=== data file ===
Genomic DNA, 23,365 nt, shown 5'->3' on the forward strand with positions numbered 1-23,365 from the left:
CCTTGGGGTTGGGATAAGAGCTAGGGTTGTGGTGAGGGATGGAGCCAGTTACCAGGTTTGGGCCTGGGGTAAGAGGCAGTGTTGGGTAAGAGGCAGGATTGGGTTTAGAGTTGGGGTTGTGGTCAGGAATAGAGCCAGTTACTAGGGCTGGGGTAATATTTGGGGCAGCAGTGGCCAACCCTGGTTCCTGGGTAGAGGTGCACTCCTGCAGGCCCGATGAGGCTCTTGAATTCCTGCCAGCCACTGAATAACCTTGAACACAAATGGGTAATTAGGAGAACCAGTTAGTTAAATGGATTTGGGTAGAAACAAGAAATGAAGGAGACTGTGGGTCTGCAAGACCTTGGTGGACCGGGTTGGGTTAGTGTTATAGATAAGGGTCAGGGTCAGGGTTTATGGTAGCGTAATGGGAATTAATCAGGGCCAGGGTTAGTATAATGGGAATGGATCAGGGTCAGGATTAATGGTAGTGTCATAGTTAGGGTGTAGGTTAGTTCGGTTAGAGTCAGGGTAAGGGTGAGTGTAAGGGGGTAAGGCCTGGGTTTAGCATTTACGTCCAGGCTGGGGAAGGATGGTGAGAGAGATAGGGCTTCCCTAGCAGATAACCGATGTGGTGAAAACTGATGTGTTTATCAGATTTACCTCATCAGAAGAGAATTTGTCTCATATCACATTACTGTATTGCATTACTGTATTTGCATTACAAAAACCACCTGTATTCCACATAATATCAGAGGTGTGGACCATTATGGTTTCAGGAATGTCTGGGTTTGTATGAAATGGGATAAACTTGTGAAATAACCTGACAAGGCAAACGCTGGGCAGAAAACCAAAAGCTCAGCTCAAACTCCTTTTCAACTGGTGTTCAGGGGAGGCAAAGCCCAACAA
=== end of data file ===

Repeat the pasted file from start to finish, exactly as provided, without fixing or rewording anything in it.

Genomic DNA, 23,365 nt, shown 5'->3' on the forward strand with positions numbered 1-23,365 from the left:
CCTTGGGGTTGGGATAAGAGCTAGGGTTGTGGTGAGGGATGGAGCCAGTTACCAGGTTTGGGCCTGGGGTAAGAGGCAGTGTTGGGTAAGAGGCAGGATTGGGTTTAGAGTTGGGGTTGTGGTCAGGAATAGAGCCAGTTACTAGGGCTGGGGTAATATTTGGGGCAGCAGTGGCCAACCCTGGTTCCTGGGTAGAGGTGCACTCCTGCAGGCCCGATGAGGCTCTTGAATTCCTGCCAGCCACTGAATAACCTTGAACACAAATGGGTAATTAGGAGAACCAGTTAGTTAAATGGATTTGGGTAGAAACAAGAAATGAAGGAGACTGTGGGTCTGCAAGACCTTGGTGGACCGGGTTGGGTTAGTGTTATAGATAAGGGTCAGGGTCAGGGTTTATGGTAGCGTAATGGGAATTAATCAGGGCCAGGGTTAGTATAATGGGAATGGATCAGGGTCAGGATTAATGGTAGTGTCATAGTTAGGGTGTAGGTTAGTTCGGTTAGAGTCAGGGTAAGGGTGAGTGTAAGGGGGTAAGGCCTGGGTTTAGCATTTACGTCCAGGCTGGGGAAGGATGGTGAGAGAGATAGGGCTTCCCTAGCAGATAACCGATGTGGTGAAAACTGATGTGTTTATCAGATTTACCTCATCAGAAGAGAATTTGTCTCATATCACATTACTGTATTGCATTACTGTATTTGCATTACAAAAACCACCTGTATTCCACATAATATCAGAGGTGTGGACCATTATGGTTTCAGGAATGTCTGGGTTTGTATGAAATGGGATAAACTTGTGAAATAACCTGACAAGGCAAACGCTGGGCAGAAAACCAAAAGCTCAGCTCAAACTCCTTTTCAACTGGTGTTCAGGGGAGGCAAAGCCCAACAA